CONVERSATION - Postponed until
This dialogue between Nikos Papastergiadis and Paul Carter will explore their shared interest in the complex patterns of cultural exchange and the diverse forms of social interaction that inform collaborative art practice. Structured around the themes of the everyday, cultural identity and place, their conversation will trace the spatial aesthetics underwriting a variety of contemporary photo-media and performance projects.
This seminar will also mark the launch of Nikos Papastergiadis’ new book, Spatial Aesthetics: Art, Place and the Everyday (Rivers Oram Press).
Associate Professor at
the University of Melbourne.
He has written widely
on migration, contemporary
art and social theory.
His books include Dialogues
in the Diaspora, Modernity
in Exile, The Turbulence
of Migration, and
most recently, Spatial
Aesthetics: Art, Place
and the Everyday.
A wide ranging discussion focusing upon Sievers’ extraordinary life as a photographer and activist.
Born in Berlin in 1913, Wolfgang Sievers AO trained and then taught at the Contempora School for Applied Arts, an off-shoot of the Bauhaus school, later closed down by the Nazis. Sievers’ mother was a Jewish writer and educator. His architectural photographs were first published in his father’s art historical books on German architecture. In 1938 Sievers was called up as an aerial photographer to the Nazi Luftwaffe and managed to escape to England, and then Australia. During WW2 he served four years in the Australian Army and in 1946 re-opened his own studio in central Melbourne. In the 1950s Sievers was commissioned by the then Department of Overseas Trade to develop Australia’s image from a land of ‘sheep and wool’ to a sophisticated industrial and manufacturing nation. Specialising first in architectural photography, and later in industrial photography, Sievers is one of Australia’s most important modernist photographers and our greatest industrial photographer.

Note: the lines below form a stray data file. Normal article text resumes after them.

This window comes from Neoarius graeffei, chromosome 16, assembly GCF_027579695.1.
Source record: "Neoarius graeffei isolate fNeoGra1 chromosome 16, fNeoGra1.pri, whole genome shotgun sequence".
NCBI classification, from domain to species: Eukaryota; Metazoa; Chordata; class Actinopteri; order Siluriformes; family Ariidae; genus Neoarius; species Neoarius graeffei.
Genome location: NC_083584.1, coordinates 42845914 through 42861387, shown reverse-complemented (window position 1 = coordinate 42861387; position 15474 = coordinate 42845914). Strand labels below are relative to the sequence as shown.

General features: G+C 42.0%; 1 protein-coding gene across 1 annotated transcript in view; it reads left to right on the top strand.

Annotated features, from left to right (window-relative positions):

Julian Burnside QC is actively involved in supporting the arts in Australia, in particular the visual arts and chamber music. He regularly commissions works by Australian composers, and collects contemporary paintings, photographs and sculpture.
Digital cameras and processing software have clearly changed working practises of photographers, artists, designers and hobbyists. A great deal of ink has been spilled over whether the resulting artform is or is not like photography. During this lecture Cubitt asks a slightly different question: what else is digital photography like? He takes a look at other analogue media forms that may appear in the histories of how light has been represented, reproduced, recorded and projected. Cubitt addresses whether these old media can teach us anything new about digital media, as they are or as they might turn out to be.
Sean Cubitt moved recently from Aotearoa New Zealand to join the Media & Communications Department, the University of Melbourne. Cubitt has written on video art, film, digital culture and the art formerly known as new media. Recent publications include: The Cinema Effect (Massachusetts Institute of Technology Press 2004) and EcoMedia (Rodopi 2005). Cubitt is also coeditor of the forthcoming collection, How To Study The Event Movie – The Lord of the Rings – A Case Study (Manchester University Press).